Because landlords can choose tenants based on their assessment of how much maintenance the applicant might require, applicants with a shadow or two in their past (a bad reference, a few late rent payments) or a shaky present (low income relative to the monthly rent) need to know how to anticipate—and head off—the landlord’s concerns before they solidify into a rejection. And, if you live in a tight rental market—like New York City or San Francisco—you’ll need to act fast, be persistent, and be street-smart to score a reasonably priced rental.

This chapter alerts you to the main factors landlords consider when choosing tenants, such as credit reports and references, and gives advice on how to improve your chances of getting a place you like—and can afford.

Legal and Illegal Reasons for Turning You Down

Landlords can legally set whatever criteria they want for tenants, as long as they are reasonably related to their business needs and don’t violate antidiscrimination laws. The Federal Fair Housing Acts (42 U.S.C. §§ 3601–3619) prohibit discrimination on the basis of race, color, religion, national origin, gender, age, familial status (having children), and physical or mental disability (including alcoholism and past drug addiction). In addition, many states and cities also prohibit discrimination based on other factors, such as marital status, sexual orientation, and gender identity. Chapter 5 discusses illegal discrimination and how to file a complaint with a fair housing agency.

A landlord may reject you for a variety of legal reasons, such as poor credit history, a debt-to-income ratio that a reasonable businessperson would deem too high to leave money for rent, negative references from a previous landlord or employer, a criminal conviction, or a prior eviction lawsuit (even one that you won). As long as they don’t discriminate illegally, landlords can basically choose whomever they want. For example, a landlord can refuse to rent to smokers or disallow pets because smokers (and pet owners) as a group are not protected by antidiscrimination laws. (The exception would be animals used by a person with a legal disability.) If your lifestyle conflicts with a landlord’s no-pets policy, no-smoking policy, or some other legitimate lease or rental agreement term, you’re out of luck unless you can make some convincing arguments for your case. (“Negotiating With the Landlord,” in Chapter 2, suggests ways to get around landlord restrictions.)

What about roommates? A landlord can limit the number of occu-pants for health and safety or legitimate business reasons. A landlord may not adopt a low occupancy standard if the result eliminates families with children—this is a violation of the fair housing laws, as discussed in “Discrimination Prohibited by Federal Laws,” in Chapter 5.

CAUTION
You are your own worst enemy if you lie on your rental appli­ca­tion. Your landlord can easily find out that you don’t make $50,000 per year by talking with your employer. Misrepresentations on the rental application are always legitimate grounds for rejection. And even if you slip by, ask yourself whether you want to rent from a landlord who is so careless. Would you be concerned to learn that the “former schoolteacher” next door has twice been evicted for riotous parties? A landlord who didn’t check up on you probably didn’t check up on your neighbor, either.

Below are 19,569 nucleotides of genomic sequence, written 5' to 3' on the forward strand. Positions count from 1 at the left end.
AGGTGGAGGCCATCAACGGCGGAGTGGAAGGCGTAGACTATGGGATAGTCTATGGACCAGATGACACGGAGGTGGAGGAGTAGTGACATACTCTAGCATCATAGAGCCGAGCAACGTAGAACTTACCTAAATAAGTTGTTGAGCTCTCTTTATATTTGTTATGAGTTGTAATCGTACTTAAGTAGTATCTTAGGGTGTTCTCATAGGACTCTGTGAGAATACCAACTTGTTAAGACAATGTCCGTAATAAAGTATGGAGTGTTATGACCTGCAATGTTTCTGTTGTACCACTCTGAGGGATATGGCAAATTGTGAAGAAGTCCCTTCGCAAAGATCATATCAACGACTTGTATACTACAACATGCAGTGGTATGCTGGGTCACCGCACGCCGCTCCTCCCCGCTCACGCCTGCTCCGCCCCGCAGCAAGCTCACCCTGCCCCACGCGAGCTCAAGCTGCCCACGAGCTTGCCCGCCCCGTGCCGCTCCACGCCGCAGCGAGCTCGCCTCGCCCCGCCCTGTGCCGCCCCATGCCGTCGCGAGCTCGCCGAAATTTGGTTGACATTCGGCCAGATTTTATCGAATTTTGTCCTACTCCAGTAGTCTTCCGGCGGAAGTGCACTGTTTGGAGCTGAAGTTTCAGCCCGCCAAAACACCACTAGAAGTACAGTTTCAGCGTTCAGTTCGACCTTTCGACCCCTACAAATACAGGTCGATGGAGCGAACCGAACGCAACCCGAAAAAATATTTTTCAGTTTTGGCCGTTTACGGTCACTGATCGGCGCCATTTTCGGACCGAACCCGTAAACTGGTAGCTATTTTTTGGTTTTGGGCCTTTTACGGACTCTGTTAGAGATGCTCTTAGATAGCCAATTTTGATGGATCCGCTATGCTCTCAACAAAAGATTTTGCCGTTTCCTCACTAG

Rental Application Questions—How Far Can They Go?

Most landlords will want you to fill out a rental application with informa­tion on your employment, income, credit and financial information, rental housing history, and any criminal convictions (but not mere arrests). It’s legal (in most areas) to ask for all this information and use it to make rental decisions. Landlords may also legally ask you for your Social Security and driver’s license numbers and (except in New York City and California) for proof of your legal residency in the United States. Landlords may even ask if you smoke or if you’ve ever been sued.

How far can landlords go? They can ask for any information that will: 

  • tell them whether you’re likely to be a good tenant, and 
  • help them find you if you skip town owing them for rent or property damage.

Questions that don’t relate to these two issues are probably not legal.

Keep in mind, however, that not all discrimination is illegal, so some questions that don’t “sound right” might in fact be legal. (See “Are You Two, Like, Together?” below.)

Too Expensive? Says Who?

Money talks, especially in rental housing. If the landlord reasonably concludes that you can’t afford to pay the rent in view of your income and existing debt level (which will be on your credit report), the landlord may legally refuse to rent to you. Many landlords use a rent-to-income ratio of one-to-three (rent can be no more than one-third of your gross income) as a rule of thumb.

As a broad generalization, you too probably don’t want to spend more than 25% to 35% of your monthly income on rent, but this will obviously depend on your other expenses. And you won’t want to live in a penthouse if it means you need to eat popcorn every night.